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Practice Makes Perfect: On Professional Standards

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  • Sällström Matthews, S.E.

Abstract

Practising is a matter of increasing the reliability of ones skills rather than relying on a tool or a strike of genius to get it right. Once perfection has been achieved the individual will aim for higher quality since the effort is more likely to be worthwhile. Furthermore because the returns to achieving perfection are higher the harder it is to achieve, the perfectionist equilibrium only arises in situations where genius is rare and reliability is low. From this follows that as tools improve, even though perfection then has become easier to achieve, professional standards may nonetheless decline. This mechanism is captured in an oligopoly model, where the failure rate and the quality are endogenously determined.

Suggested Citation

  • Sällström Matthews, S.E., 2007. "Practice Makes Perfect: On Professional Standards," Cambridge Working Papers in Economics 0728, Faculty of Economics, University of Cambridge.
  • Handle: RePEc:cam:camdae:0728
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    File URL: http://www.econ.cam.ac.uk/research-files/repec/cam/pdf/cwpe0728.pdf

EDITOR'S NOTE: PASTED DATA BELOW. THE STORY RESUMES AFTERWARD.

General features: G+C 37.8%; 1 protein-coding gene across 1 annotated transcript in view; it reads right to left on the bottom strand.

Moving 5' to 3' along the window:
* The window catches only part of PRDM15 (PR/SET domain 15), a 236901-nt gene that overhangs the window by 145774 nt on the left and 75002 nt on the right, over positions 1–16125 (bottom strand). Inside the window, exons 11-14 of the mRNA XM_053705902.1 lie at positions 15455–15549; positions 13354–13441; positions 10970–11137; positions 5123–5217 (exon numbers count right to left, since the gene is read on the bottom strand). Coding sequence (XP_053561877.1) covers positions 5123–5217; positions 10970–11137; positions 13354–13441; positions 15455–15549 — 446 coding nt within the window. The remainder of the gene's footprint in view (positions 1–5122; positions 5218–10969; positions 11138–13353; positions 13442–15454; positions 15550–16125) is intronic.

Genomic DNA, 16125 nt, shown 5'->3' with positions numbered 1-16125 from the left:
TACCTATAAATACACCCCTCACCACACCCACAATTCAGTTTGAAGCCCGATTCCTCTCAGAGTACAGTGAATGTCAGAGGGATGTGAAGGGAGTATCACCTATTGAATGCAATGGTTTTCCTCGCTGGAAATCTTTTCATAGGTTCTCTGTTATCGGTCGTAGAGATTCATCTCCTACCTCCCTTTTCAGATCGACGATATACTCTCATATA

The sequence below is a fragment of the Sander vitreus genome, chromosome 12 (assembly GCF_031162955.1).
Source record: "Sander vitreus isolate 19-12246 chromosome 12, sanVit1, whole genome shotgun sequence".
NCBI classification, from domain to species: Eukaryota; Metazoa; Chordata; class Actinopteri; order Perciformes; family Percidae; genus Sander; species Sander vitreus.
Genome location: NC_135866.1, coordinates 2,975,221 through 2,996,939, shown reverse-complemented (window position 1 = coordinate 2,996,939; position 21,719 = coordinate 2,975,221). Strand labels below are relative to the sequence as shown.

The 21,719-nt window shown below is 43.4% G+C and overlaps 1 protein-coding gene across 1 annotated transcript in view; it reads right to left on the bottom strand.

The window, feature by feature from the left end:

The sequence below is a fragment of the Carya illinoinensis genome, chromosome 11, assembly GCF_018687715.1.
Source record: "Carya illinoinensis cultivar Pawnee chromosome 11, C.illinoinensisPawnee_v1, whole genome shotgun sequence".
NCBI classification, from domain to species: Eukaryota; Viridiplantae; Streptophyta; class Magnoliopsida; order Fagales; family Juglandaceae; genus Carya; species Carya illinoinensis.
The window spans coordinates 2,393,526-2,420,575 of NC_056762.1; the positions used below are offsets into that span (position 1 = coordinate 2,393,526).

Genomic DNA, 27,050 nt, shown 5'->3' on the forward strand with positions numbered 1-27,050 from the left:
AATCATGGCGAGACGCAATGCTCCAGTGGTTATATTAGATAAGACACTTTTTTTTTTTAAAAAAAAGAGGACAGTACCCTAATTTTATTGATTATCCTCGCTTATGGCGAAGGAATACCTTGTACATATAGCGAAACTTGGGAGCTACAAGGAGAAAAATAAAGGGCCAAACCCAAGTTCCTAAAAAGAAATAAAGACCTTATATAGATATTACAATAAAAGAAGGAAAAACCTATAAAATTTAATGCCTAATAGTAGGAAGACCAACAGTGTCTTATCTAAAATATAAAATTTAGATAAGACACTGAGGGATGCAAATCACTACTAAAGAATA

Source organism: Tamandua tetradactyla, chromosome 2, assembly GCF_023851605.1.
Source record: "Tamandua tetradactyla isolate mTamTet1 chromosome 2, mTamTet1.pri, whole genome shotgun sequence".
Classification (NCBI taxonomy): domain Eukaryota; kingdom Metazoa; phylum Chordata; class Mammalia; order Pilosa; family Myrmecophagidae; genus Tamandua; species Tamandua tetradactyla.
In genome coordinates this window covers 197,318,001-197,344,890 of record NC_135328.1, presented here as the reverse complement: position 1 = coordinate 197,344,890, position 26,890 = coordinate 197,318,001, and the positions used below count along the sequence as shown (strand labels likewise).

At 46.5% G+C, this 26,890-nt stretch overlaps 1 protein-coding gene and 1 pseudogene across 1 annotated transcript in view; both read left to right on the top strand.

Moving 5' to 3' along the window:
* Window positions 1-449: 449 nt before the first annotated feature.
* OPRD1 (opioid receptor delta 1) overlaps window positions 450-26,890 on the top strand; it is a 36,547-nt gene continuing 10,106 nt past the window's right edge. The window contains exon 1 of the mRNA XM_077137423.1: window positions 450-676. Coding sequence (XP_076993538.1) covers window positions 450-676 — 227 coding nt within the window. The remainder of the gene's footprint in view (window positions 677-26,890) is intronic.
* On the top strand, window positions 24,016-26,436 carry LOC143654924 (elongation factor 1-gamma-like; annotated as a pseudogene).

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    References listed on IDEAS

    as
    1. Richard E. Caves, 2003. "Contracts Between Art and Commerce," Journal of Economic Perspectives, American Economic Association, vol. 17(2), pages 73-83, Spring.
    2. Jaskold Gabszewicz, J. & Thisse, J. -F., 1979. "Price competition, quality and income disparities," Journal of Economic Theory, Elsevier, vol. 20(3), pages 340-359, June.
    3. Mussa, Michael & Rosen, Sherwin, 1978. "Monopoly and product quality," Journal of Economic Theory, Elsevier, vol. 18(2), pages 301-317, August.
    4. Rosen, Sherwin, 1981. "The Economics of Superstars," American Economic Review, American Economic Association, vol. 71(5), pages 845-858, December.
    5. Black, Sandra E & Lynch, Lisa M, 1996. "Human-Capital Investments and Productivity," American Economic Review, American Economic Association, vol. 86(2), pages 263-267, May.
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    More about this item

    Keywords

    human capital; skill; technological change; quality; standards; learning; cultural economics; imperfect competition; patent race.;

    JEL classification:

    • D2 - Microeconomics - - Production and Organizations
    • D43 - Microeconomics - - Market Structure, Pricing, and Design - - - Oligopoly and Other Forms of Market Imperfection
    • L13 - Industrial Organization - - Market Structure, Firm Strategy, and Market Performance - - - Oligopoly and Other Imperfect Markets
    • L15 - Industrial Organization - - Market Structure, Firm Strategy, and Market Performance - - - Information and Product Quality
    • J24 - Labor and Demographic Economics - - Demand and Supply of Labor - - - Human Capital; Skills; Occupational Choice; Labor Productivity

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